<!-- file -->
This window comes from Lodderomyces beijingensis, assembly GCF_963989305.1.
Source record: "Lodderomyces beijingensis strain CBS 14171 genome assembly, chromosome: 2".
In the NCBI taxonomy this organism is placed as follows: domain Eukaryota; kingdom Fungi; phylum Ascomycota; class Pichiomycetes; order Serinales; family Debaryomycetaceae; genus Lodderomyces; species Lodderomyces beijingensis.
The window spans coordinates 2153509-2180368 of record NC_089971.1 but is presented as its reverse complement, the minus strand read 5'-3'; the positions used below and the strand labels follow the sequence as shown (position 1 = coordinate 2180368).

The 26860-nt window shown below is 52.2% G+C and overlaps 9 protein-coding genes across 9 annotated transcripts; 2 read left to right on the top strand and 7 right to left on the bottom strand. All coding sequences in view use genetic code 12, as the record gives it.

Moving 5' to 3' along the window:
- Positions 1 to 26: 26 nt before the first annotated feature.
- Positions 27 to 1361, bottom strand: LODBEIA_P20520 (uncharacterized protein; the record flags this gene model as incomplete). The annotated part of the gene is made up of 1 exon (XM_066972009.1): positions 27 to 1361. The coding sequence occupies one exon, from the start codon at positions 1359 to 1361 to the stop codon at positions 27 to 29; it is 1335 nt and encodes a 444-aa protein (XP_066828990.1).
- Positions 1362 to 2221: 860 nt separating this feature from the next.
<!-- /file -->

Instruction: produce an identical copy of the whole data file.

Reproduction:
This window comes from Lodderomyces beijingensis, assembly GCF_963989305.1.
Source record: "Lodderomyces beijingensis strain CBS 14171 genome assembly, chromosome: 2".
In the NCBI taxonomy this organism is placed as follows: domain Eukaryota; kingdom Fungi; phylum Ascomycota; class Pichiomycetes; order Serinales; family Debaryomycetaceae; genus Lodderomyces; species Lodderomyces beijingensis.
The window spans coordinates 2153509-2180368 of record NC_089971.1 but is presented as its reverse complement, the minus strand read 5'-3'; the positions used below and the strand labels follow the sequence as shown (position 1 = coordinate 2180368).

The 26860-nt window shown below is 52.2% G+C and overlaps 9 protein-coding genes across 9 annotated transcripts; 2 read left to right on the top strand and 7 right to left on the bottom strand. All coding sequences in view use genetic code 12, as the record gives it.

Moving 5' to 3' along the window:
- Positions 1 to 26: 26 nt before the first annotated feature.
- Positions 27 to 1361, bottom strand: LODBEIA_P20520 (uncharacterized protein; the record flags this gene model as incomplete). The annotated part of the gene is made up of 1 exon (XM_066972009.1): positions 27 to 1361. The coding sequence occupies one exon, from the start codon at positions 1359 to 1361 to the stop codon at positions 27 to 29; it is 1335 nt and encodes a 444-aa protein (XP_066828990.1).
- Positions 1362 to 2221: 860 nt separating this feature from the next.